Ingredients for success

The average restaurant works with 300 ingredients. Most of them do not rate being included in a menu description by a creative chef. The ones that do are usually worthy of details that reflect their origin, heritage, style, taste or other unique characteristic. One might say the ingredients have to earn their way on to the menu. It becomes the chef’s responsibility to seek out – “source” is the fashionable term these days – not only the foodstuffs themselves but their story. We who dine out want to know more about the journey each part that makes up the whole takes to get to the kitchen.

And once again we are in the lead in Rhode Island.

“Local is the hottest trend in the food industry,” said Lisa Raiola, president and founder of Hope & Main, the ultra-successful kitchen space and “incubator” for startup food purveyors, now among the largest in the country.

Hope & Main did not take long to put itself on the state’s food map. Last fall, two of the food companies incubating in Warren found themselves as finalists for Martha Stewart’s American Made Awards. The Fox Point Pickling Co., along with The Biggest Little Popcorn Co., received national attention. Then in January of this year, The Backyard Food Co.’s Rhode Island Red Relish was chosen as an ingredient in the burger-chain Smashburger’s rollout of a commemorative Rhode Island Burger, when it opened its first Rhode Island restaurant.

- Advertisement -

Nationally, a surprising statistic comes from the American Communities Trust: According to a recent study, Hope & Main is in the top 10 percent of incubator facilities nationally as measured by kitchen space, staffing, members and revenue.

Buoyed by the success of the events for consumers, Hope & Main is branching out. In the nonprofit’s evolution, it is itself moving from a nursery for fledgling food artisans to a representative for their businesses.

Hope & Main is hosting a trade event to invite professionals in the retail and food-service industry to Warren on May 19. There they will have the opportunity to meet more than 25 emerging food entrepreneurs, sample their specialty foods, place wholesale seasonal orders on discount and tour Hope & Main’s facility.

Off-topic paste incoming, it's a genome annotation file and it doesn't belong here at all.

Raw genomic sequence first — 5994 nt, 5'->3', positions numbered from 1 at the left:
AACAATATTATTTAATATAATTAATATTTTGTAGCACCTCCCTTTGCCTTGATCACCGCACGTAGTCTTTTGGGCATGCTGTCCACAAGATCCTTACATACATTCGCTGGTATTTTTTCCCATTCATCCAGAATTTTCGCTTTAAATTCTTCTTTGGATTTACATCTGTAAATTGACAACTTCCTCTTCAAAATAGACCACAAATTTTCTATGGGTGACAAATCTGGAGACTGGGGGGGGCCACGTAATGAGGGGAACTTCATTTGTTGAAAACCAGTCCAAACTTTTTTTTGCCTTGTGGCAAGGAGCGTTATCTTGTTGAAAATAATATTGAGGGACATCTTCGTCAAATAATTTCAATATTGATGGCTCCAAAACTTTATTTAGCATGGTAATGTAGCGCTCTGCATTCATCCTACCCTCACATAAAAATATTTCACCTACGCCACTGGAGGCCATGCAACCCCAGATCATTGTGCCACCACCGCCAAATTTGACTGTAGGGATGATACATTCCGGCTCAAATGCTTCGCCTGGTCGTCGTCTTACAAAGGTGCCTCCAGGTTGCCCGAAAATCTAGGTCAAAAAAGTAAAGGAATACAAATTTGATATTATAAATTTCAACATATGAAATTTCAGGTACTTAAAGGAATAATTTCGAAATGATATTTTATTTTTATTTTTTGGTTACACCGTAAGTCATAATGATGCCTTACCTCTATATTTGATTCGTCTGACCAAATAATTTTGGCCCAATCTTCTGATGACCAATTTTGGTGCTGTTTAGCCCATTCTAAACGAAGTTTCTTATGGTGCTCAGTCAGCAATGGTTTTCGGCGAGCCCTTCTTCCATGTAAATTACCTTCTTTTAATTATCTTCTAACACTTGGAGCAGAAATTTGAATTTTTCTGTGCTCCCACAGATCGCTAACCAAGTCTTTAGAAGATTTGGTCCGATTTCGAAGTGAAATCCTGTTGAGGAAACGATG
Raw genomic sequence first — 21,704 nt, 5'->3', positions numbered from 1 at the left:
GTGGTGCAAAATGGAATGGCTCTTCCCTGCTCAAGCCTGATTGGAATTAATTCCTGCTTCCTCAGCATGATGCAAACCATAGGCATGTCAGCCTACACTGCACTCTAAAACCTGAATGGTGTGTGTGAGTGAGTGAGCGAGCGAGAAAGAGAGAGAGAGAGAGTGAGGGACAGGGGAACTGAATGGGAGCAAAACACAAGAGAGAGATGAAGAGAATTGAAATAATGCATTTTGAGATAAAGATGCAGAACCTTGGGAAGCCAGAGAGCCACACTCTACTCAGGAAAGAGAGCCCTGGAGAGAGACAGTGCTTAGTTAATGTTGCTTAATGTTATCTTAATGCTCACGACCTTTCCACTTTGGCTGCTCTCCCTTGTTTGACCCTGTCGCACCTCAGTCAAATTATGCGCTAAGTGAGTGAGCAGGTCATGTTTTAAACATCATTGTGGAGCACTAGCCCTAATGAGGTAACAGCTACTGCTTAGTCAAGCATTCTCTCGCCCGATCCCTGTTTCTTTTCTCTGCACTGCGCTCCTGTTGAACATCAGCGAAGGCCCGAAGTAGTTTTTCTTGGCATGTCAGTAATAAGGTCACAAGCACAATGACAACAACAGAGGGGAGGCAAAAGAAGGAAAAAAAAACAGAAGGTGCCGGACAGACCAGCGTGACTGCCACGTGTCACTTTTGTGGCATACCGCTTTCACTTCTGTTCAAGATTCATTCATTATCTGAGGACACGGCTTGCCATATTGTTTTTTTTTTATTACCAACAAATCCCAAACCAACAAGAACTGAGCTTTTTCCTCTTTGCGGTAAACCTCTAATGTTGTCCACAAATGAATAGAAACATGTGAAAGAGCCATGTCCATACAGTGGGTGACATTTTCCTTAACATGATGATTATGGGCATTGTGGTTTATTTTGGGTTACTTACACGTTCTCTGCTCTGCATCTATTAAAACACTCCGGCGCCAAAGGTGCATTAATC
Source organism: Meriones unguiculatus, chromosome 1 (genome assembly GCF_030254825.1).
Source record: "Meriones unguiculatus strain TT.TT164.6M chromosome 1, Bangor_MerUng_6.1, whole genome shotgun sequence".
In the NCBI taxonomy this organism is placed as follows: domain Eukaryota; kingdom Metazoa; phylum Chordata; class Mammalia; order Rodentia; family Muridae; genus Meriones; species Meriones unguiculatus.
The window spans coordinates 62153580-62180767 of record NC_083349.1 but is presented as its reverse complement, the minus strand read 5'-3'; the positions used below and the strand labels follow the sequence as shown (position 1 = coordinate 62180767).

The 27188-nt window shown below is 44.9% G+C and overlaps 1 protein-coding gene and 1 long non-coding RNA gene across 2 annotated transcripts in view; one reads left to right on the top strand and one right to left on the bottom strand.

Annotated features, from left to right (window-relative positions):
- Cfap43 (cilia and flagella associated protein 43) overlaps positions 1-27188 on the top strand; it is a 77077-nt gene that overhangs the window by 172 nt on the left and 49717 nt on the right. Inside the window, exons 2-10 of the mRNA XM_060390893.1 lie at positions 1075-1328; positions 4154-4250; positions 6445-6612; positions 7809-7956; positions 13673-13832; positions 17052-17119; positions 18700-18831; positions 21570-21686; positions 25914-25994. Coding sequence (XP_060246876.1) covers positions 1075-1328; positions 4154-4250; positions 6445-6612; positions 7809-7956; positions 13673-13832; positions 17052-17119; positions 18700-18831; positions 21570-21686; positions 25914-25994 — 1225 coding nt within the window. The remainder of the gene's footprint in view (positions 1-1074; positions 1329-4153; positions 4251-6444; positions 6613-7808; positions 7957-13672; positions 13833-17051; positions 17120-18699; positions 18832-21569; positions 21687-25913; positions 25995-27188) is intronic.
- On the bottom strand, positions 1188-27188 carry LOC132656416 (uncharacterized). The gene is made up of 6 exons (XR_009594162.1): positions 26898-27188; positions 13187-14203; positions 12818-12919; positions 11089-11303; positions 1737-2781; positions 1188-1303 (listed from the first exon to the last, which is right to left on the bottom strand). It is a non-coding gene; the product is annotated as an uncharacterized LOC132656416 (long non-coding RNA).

Hope & Main has launched over 70 businesses since opening in the fall of 2014. Already the economic impact is measureable. According to the state Office of Food Protection of the Rhode Island Department of Health, of the 945 new food-business licenses issued in Rhode Island since January 2015, 4.3 percent are Hope & Main businesses. Of new food-processing licensees, 8.7 percent are Hope & Main businesses. And of the 103 new food businesses domiciled in Rhode Island licensed in the past year, 39.8 percent are Hope & Main businesses.

In the past year, Hope & Main has also incubated international startups, including Tom’s BaoBao, as well as Belgian-based food-giant Royal Ahold NV – parent company of The Stop & Shop Supermarket Co. – which utilized Hope and Main for a domestic project.

Dozens of buyers and industry professionals are expected to attend the trade event to take advantage of one-on-one meetings with the food entrepreneurs, as well as wholesale discounts available at the show. Buyers will interact with top-selling Hope & Main artisans, such as Fox Point and Backyard, as well as emerging purveyors such as Ocean State Smoked Fish Co.

The fledgling businesses getting their start at Hope & Main are in the ingredient business. While their products are created, prepared and sold to be consumed as is, the state’s chefs, both amateur and professional, are finding they are important and unique parts of creations that make for one-of-a-kind dining experiences. •

Bruce Newbury’s Dining Out talk radio show is heard on 920 WHJJ-AM, 1540 WADK-AM and on mobile applications. He can be reached by email at

No posts to display